Q&A: Sundance’s David Courier
Sundance Film Festival's senior programmer comes to Lakeview's Music Box Theatre this week.
January 30, 2013
Sundance's senior programmer, David Courier.
Fresh off of the Sundance Awards Ceremony—which he writes and produces on top of his dozens of other duties—Sundance Film Festival senior programmer David Courier is in Chicago this week to introduce Touchy Feely, a film by Lynn Shelton. The movie—which follows a massage therapist who suddenly develops an aversion to her professional duties—is premiering on Thursday at Music Box Theatre (January 31, 7:30 pm, 3733 N. Southport Ave., 773-871-6607) as part of the Sundance Film Festival USA Initiative.
The program is a ten-city tour that extends the reach of the famous film festival beyond Park City, Utah. A Q&A with Courier and Shelton will follow the screening. (For $15 tickets, visit musicboxtheatre.com.) We spoke with Courier about the 2013 festival, what makes a good film, and more.
About how many films did you watch in order to select the ones that were shown at Sundance?
DAVID COURIER: This year I probably watched about 500 films. People always say, ‘You are so lucky—you get paid to watch movies!’ and I say ‘Oh, if only you knew.’ It is so intensely grueling. [But] then you see one that makes you sit up in your chair and realize: This is why I do this. The thrill of discovery is really awesome.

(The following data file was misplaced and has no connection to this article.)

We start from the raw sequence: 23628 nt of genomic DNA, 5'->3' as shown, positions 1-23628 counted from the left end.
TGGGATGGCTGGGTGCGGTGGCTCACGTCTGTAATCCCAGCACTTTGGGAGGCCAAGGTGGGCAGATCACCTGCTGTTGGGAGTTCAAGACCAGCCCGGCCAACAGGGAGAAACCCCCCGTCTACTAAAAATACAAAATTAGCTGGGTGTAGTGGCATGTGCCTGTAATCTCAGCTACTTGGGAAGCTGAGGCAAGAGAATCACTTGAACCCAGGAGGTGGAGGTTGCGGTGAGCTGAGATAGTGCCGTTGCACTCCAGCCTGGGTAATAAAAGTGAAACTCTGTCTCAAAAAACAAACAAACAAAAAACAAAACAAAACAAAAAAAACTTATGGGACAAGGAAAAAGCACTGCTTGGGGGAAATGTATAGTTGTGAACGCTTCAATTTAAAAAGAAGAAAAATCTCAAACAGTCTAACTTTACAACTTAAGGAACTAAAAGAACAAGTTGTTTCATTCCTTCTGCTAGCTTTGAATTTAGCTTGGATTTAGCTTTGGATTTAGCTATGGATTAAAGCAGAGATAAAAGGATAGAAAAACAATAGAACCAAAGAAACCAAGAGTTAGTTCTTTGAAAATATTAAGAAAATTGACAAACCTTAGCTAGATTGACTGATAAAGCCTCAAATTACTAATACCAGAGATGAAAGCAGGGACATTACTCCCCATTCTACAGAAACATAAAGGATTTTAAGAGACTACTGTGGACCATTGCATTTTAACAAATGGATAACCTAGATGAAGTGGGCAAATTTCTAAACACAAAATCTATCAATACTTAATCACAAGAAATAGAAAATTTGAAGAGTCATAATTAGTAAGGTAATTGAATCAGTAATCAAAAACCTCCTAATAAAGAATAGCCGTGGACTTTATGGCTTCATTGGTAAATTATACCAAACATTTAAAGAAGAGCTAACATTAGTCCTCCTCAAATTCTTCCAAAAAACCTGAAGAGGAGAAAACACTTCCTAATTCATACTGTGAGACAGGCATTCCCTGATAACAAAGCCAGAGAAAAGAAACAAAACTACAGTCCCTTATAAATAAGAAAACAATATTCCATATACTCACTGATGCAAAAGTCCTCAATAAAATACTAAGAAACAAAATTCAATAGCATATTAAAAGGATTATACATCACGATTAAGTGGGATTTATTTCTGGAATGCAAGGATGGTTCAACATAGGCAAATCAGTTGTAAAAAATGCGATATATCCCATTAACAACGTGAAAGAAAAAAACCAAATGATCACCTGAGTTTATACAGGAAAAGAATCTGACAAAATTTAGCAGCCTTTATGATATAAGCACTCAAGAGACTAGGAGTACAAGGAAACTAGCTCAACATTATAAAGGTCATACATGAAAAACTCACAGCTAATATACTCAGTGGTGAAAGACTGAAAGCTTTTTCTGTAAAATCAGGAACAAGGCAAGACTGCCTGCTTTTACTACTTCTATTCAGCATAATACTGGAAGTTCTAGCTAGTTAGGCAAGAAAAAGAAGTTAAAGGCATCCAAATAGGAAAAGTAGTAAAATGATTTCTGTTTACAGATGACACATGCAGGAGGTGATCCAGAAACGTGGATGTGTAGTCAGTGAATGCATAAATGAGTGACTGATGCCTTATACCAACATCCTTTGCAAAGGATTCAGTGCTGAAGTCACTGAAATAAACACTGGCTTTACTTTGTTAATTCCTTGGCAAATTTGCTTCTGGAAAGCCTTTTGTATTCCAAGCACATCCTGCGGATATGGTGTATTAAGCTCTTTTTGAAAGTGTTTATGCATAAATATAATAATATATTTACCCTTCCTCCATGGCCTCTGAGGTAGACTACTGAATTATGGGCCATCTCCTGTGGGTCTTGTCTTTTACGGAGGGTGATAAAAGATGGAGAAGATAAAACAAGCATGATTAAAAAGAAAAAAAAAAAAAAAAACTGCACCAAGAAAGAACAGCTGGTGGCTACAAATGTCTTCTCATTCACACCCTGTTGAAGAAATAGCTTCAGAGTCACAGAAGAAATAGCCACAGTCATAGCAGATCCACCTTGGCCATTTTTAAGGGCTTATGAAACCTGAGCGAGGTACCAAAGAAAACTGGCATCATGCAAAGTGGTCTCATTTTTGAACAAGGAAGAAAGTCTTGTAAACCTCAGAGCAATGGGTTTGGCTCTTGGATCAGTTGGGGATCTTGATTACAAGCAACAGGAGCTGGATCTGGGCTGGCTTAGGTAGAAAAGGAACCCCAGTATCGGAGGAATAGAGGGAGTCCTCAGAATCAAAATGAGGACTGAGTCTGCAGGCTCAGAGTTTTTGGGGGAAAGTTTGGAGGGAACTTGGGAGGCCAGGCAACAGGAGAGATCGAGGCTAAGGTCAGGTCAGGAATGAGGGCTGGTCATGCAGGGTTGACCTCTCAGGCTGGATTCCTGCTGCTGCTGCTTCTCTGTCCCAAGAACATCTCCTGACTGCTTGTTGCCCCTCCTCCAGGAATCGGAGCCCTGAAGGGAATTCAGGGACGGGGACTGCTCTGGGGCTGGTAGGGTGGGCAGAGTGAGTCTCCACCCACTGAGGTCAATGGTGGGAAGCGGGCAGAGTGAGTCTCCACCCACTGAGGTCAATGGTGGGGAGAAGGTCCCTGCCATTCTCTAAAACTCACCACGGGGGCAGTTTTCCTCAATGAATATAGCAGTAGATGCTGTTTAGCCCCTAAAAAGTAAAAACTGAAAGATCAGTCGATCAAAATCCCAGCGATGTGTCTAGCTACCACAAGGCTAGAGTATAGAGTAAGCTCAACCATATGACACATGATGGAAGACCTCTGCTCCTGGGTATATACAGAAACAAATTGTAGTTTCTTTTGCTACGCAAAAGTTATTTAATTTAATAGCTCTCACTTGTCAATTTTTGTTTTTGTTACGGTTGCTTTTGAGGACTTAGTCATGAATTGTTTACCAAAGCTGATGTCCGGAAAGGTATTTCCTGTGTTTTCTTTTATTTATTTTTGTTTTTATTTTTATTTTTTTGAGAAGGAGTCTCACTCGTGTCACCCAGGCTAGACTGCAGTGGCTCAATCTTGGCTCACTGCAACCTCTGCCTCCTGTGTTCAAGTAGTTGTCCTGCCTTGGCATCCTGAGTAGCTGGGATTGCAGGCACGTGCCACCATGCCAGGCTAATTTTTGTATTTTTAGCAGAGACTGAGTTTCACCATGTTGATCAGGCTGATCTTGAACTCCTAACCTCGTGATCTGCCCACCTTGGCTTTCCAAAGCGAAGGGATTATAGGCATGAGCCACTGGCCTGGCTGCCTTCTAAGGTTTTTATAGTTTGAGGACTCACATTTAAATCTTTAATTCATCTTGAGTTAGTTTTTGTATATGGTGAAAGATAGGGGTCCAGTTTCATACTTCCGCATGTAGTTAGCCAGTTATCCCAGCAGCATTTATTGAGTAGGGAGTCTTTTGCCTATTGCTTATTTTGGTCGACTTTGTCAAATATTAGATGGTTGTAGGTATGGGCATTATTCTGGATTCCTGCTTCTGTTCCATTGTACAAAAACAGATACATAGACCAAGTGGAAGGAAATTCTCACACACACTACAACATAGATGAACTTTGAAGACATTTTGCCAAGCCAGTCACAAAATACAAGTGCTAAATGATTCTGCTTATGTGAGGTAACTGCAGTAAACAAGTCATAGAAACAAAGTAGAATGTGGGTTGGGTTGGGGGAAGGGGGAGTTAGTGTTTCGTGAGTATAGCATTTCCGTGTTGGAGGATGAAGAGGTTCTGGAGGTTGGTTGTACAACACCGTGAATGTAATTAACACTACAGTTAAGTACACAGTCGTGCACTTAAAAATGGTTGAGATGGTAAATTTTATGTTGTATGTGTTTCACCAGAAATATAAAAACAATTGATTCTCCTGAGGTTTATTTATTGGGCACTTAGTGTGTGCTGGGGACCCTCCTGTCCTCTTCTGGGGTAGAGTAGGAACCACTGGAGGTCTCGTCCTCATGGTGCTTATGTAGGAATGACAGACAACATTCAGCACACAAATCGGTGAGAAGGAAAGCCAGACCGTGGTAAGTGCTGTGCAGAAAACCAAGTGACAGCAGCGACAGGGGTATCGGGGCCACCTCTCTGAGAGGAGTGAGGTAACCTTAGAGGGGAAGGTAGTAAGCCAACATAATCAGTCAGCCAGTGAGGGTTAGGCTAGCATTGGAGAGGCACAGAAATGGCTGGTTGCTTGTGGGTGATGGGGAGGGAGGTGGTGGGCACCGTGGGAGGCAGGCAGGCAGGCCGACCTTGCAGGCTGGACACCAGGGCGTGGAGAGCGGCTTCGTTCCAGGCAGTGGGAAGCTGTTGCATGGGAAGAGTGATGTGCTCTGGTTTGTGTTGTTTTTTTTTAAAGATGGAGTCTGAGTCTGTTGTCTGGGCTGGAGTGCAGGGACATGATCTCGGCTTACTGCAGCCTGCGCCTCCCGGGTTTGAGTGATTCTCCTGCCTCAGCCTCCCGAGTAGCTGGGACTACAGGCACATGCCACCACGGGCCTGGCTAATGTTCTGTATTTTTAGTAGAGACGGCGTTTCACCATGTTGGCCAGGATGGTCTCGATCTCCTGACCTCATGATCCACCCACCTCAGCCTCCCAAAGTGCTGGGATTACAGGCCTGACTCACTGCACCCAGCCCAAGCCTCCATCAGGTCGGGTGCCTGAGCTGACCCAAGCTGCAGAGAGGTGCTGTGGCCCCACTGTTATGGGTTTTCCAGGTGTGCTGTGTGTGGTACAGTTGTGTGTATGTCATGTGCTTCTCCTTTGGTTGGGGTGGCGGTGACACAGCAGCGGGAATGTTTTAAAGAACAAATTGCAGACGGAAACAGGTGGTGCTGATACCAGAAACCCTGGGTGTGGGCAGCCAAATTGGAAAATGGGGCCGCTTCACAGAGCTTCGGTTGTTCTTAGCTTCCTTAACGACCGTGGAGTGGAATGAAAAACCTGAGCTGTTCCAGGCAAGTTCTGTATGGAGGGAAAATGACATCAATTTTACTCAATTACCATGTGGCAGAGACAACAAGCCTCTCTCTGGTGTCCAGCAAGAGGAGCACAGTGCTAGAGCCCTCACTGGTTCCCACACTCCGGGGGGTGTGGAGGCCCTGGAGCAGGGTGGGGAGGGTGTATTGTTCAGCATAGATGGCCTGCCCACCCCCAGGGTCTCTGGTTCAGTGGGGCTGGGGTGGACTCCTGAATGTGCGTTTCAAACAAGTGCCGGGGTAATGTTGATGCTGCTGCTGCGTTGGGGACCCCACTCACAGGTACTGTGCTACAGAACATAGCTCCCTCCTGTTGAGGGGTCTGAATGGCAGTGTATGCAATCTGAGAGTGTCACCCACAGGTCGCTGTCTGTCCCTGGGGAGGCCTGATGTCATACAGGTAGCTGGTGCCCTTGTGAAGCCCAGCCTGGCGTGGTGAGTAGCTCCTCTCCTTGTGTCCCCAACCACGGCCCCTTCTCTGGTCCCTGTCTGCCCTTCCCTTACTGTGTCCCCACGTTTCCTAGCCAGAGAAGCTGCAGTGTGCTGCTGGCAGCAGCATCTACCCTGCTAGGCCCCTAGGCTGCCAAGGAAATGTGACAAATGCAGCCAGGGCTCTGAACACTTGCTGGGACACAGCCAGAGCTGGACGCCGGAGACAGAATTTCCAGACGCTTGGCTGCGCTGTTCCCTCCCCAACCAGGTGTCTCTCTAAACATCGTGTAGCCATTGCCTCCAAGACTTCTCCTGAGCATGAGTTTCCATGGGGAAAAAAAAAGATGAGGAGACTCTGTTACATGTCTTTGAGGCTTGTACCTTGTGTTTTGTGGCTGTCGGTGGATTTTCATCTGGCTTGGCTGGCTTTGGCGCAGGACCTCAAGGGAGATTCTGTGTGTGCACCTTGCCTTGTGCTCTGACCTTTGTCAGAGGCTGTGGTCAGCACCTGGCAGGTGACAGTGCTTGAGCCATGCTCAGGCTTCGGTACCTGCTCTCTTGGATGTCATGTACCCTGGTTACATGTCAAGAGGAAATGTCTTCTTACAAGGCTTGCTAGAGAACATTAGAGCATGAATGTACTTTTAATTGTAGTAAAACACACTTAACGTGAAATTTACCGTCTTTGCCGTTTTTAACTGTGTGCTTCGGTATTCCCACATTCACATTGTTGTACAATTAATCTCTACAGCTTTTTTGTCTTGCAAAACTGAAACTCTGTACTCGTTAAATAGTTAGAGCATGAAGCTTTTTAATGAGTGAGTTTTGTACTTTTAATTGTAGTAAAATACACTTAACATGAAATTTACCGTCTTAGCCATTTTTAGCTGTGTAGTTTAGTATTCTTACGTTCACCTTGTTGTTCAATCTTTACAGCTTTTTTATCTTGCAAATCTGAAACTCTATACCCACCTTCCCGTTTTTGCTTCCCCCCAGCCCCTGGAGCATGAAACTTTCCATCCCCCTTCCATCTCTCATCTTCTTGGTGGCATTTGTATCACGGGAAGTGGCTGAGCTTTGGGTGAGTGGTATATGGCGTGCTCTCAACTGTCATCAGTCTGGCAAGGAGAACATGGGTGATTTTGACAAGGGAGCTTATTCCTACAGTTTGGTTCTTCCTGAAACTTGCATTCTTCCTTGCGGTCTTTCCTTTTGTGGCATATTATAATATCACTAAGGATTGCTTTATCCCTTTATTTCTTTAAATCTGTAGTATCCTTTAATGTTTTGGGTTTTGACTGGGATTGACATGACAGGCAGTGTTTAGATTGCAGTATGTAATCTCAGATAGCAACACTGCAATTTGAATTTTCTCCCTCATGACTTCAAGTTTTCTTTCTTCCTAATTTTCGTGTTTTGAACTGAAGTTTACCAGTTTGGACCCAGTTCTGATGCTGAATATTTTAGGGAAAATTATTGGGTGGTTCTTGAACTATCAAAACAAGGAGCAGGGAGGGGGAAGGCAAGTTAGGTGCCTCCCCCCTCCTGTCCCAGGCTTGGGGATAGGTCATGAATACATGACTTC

Are you looking for anything in particular in the films?
DC: We don’t program with any forgone conclusion about topic, or theme, or even craft choices; [we just look for] whatever makes you say ‘wow.’ We are looking for innovation, of course, and bold, great storytelling. We’re not looking for commercial potential—it’s just about bold, independent cinema.
What types of films made a statement this year?
DC: This year was interesting because there was a particular daring and fearlessness about the films. So many dealt with sex and sexual expression. We as the public take violence for granted, but when sex is on the table it is interesting what a taboo it has been. We made history this year in our US Dramatic Feature competition: we showed 16 films and for the first time ever 50 percent were by women [filmmakers]. Many [of them] were exploring sexual expression in at least one aspect.
What might people be surprised to know about Sundance?
DC: What makes it remarkable is that it’s all about the films and filmmakers. Press on the outside make it about glitz and glamour and going to parties, but it’s all about the film. Filmmakers are shocked when they come, because it turns out not to be what they’ve read about—it’s all about them. Actors respect it in that way; they know the moment is about the director.
Do you still get star-struck?
DC: We’re so lucky with the people we get to meet. Dave Grohl was there—the drummer from Nirvana and lead singer from Foo Fighters—he’s got a film out [Sound City]. That was fun for me because I’ve been a fan of his music for so long, and I got to moderate the Q&A [after the film].
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